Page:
Beginning in 2018, the National Geographic Quest will serve as the only expedition ship of its kind plying the azure waters of the Mesoamerican reef. These waters are an absolute playground for travelers and we believe our guests will especially love their experience thanks to the added level of comfort and expedition options offered by the Quest.

Guests can choose to explore in our fleet of 16 double and 8 single sea kayaks, plus 10 custom-built stand-up paddleboards, or cruise around in custom built Zodiacs. To really capture the iconic undersea life, the ship’s undersea specialist will dive with the underwater camera, or use a remote operated vehicle to capture video footage of a variety of marine organisms. This always brings wows in the lounge when viewed during cocktail hour.

CEX0M3 paddle boarding

Snorkeling over a sea turtle

For enjoyment above the waterline, we’re excited to announce that Our ethnomusicologist, Jacob Edgar, has arranged for a performance by the internationally renowned Garifuna Collective, the premier representative of Garifuna music from Belize on the international stage. Hearing them on the Quest’s sundeck or lounge will be a truly memorable event.

This troupe of extraordinary singers has fashioned a unique and wonderful world; once you enter, you will never want to leave.
— Charlie Gillett, The Guardian (UK)

For a preview, check out: https://www.garifunacollective.com/music

Sven Lindblad in Galápagos: Among Giant Tortoises in the Highlands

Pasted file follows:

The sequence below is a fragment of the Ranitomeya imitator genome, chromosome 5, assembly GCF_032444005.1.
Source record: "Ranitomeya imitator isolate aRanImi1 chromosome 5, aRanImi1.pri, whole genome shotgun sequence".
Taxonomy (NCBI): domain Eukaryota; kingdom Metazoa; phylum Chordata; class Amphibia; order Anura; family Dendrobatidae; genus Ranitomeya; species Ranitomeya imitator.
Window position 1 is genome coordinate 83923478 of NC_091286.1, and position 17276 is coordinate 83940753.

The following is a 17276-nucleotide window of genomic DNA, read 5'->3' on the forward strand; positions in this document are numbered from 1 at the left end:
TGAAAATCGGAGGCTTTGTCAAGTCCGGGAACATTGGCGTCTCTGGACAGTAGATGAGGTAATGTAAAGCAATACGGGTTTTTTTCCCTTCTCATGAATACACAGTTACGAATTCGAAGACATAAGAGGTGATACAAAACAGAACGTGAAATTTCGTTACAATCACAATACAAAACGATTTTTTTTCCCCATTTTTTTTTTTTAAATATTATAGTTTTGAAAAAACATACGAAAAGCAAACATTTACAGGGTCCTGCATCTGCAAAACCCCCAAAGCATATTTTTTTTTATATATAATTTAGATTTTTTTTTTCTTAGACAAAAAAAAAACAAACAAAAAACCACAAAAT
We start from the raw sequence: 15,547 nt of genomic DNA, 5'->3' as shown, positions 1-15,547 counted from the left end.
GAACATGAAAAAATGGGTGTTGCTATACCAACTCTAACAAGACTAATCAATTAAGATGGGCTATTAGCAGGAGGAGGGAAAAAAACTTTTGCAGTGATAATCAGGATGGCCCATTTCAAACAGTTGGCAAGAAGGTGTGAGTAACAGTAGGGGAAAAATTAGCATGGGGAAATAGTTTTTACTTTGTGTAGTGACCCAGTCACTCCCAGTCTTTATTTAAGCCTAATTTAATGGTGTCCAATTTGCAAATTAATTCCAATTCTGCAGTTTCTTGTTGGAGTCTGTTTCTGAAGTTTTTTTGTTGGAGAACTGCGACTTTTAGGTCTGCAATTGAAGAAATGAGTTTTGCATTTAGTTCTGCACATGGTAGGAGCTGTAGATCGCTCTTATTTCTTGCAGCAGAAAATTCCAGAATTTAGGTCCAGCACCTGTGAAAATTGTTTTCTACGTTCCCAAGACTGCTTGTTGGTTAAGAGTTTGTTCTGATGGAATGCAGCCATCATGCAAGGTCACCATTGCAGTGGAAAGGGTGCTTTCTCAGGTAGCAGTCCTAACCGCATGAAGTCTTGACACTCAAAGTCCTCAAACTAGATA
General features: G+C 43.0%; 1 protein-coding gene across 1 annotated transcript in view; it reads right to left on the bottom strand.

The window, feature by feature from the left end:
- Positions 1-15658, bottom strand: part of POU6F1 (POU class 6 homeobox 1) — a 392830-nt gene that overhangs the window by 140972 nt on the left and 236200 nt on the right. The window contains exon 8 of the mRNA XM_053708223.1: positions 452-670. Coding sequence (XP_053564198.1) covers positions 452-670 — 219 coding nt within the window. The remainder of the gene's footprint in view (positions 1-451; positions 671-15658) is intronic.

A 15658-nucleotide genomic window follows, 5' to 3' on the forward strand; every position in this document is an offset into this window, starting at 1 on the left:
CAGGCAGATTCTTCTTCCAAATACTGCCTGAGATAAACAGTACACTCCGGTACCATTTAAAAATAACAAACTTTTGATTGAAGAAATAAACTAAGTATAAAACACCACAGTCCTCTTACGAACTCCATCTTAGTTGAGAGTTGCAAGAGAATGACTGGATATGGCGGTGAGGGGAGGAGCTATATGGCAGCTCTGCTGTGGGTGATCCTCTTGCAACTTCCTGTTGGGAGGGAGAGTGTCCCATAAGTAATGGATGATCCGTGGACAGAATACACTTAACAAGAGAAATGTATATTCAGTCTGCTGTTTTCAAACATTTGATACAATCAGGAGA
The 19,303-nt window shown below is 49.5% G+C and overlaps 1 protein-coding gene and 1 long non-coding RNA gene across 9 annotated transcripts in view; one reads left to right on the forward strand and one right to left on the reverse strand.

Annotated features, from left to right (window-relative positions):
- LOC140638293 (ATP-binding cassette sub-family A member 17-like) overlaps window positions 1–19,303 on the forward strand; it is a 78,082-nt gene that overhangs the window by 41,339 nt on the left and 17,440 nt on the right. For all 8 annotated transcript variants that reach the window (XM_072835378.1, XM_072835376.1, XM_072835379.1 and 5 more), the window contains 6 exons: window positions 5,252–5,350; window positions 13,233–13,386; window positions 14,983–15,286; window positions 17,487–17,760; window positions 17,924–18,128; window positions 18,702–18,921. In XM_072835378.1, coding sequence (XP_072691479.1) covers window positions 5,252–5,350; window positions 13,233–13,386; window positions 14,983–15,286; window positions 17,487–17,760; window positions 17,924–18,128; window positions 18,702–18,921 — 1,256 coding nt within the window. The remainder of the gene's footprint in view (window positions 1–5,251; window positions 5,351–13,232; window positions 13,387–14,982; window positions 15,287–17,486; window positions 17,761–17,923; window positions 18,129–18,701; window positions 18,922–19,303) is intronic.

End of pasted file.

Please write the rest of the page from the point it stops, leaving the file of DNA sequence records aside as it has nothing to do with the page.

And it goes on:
Sven Lindblad & Kristin Hettermann in the highlands of Santa Cruz Island.

Today we spent exploring the lush highlands of Santa Cruz Island and the town of Puerto Ayora, the largest human settlement in Galápagos with a population of about 18,000 people. Our time in the town included a behind-the-scenes tour of the Charles Darwin Center and a visit to Tomas de Berlanga, a bilingual, open-air school supported by the Lindblad Expeditions-National Geographic fund. Our summertime expeditions often sail with large families, and this one was no exception. Our young explorers aboard had the opportunity to see a school that kids their own age attend. Some families brought along books to add to the school’s library, and the schoolchildren in Galápagos showed us their new piano, which until recently had been in the lounge aboard our ship National Geographic Endeavour.

Our CEO Sven Lindblad gets the shot with a young guest. There were over 30 kids on this summer voyage. Photo by Kristin Hettermann.

At the Charles Darwin Center we had the honor of meeting the islands’ most famous tortoise, Super Diego. The “Diego” portion of his name comes from San Diego, where he spent several years of his life living in the city’s zoo. He was repatriated to the islands when it was discovered that he was among one of the last tortoises of his kind. Since then he’s sired over 800 offspring, which is where the “Super” part of his name comes in.

Super Diego. Photo by Kristin Hettermann.

Sven Lindblad in Galápagos: Swimming with Sea Lions

Swimming with sea lions feeding on a school of black-striped salemas. Photo by Kristin Hettermann.